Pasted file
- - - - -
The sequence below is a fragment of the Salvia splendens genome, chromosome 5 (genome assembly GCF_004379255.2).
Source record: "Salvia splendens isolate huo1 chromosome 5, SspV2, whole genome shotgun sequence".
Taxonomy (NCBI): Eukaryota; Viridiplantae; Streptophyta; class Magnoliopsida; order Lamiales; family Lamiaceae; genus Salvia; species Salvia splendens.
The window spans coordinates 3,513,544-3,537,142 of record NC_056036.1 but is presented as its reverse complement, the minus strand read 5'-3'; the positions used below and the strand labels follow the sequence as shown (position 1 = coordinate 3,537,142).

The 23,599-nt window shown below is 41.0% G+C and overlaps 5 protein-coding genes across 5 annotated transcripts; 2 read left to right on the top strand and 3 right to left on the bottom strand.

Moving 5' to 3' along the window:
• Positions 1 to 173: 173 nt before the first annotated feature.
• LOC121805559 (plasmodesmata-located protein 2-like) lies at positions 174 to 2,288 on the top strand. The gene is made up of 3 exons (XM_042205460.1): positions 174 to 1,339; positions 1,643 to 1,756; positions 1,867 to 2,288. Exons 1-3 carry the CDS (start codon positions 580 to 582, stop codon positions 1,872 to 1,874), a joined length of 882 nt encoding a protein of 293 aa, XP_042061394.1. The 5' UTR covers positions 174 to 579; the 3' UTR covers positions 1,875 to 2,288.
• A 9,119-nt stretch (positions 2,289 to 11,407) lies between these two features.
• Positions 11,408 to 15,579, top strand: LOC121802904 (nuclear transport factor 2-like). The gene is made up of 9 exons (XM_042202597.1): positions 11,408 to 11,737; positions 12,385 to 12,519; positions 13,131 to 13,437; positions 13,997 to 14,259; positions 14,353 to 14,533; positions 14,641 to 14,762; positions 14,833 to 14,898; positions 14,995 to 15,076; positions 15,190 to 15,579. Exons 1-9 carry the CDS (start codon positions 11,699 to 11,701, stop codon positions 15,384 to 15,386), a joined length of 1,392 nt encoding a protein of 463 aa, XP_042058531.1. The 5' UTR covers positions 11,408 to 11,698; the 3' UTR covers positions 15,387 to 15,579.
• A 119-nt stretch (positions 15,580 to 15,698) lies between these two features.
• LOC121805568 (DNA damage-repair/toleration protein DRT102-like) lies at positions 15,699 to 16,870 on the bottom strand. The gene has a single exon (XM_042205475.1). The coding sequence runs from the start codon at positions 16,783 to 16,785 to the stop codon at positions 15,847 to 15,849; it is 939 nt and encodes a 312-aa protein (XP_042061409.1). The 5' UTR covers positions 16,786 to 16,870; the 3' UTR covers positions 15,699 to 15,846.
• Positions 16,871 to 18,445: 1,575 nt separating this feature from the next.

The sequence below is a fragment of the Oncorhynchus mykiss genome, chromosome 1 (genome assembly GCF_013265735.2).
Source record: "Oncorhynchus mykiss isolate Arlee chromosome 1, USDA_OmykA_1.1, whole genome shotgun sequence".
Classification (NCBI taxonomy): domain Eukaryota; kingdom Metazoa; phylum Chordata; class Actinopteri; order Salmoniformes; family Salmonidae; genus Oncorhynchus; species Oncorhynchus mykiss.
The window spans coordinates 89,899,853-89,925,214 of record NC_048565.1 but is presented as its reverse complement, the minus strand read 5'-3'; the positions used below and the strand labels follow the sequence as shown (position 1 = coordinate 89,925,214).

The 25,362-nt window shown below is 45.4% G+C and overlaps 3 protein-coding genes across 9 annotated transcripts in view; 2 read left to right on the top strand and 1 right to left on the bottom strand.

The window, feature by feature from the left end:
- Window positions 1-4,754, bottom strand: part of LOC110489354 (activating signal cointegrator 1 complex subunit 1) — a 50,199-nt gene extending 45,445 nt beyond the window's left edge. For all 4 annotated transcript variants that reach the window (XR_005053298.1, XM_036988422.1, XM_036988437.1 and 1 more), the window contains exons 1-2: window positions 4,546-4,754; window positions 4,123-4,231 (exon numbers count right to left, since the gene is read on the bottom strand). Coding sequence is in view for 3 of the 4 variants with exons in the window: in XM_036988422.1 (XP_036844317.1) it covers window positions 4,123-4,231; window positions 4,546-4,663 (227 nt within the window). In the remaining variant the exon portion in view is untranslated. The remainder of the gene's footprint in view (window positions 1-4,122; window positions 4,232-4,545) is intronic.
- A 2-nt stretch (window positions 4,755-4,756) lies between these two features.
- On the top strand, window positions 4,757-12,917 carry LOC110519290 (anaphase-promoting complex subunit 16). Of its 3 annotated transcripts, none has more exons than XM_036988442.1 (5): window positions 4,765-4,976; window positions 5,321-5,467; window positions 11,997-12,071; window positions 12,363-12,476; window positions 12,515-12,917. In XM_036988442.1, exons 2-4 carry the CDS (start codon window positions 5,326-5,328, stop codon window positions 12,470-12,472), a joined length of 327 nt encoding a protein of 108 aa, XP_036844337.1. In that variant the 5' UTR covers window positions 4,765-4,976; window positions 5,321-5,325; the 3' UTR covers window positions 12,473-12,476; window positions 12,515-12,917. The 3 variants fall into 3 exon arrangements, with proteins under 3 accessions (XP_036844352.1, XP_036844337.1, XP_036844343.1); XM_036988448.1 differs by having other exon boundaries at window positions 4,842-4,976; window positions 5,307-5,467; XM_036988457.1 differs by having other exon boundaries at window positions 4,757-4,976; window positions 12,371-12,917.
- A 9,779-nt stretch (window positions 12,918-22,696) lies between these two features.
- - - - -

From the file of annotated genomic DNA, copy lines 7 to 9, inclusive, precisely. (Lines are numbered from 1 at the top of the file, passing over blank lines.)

• Positions 1 to 173: 173 nt before the first annotated feature.
• LOC121805559 (plasmodesmata-located protein 2-like) lies at positions 174 to 2,288 on the top strand. The gene is made up of 3 exons (XM_042205460.1): positions 174 to 1,339; positions 1,643 to 1,756; positions 1,867 to 2,288. Exons 1-3 carry the CDS (start codon positions 580 to 582, stop codon positions 1,872 to 1,874), a joined length of 882 nt encoding a protein of 293 aa, XP_042061394.1. The 5' UTR covers positions 174 to 579; the 3' UTR covers positions 1,875 to 2,288.
• A 9,119-nt stretch (positions 2,289 to 11,407) lies between these two features.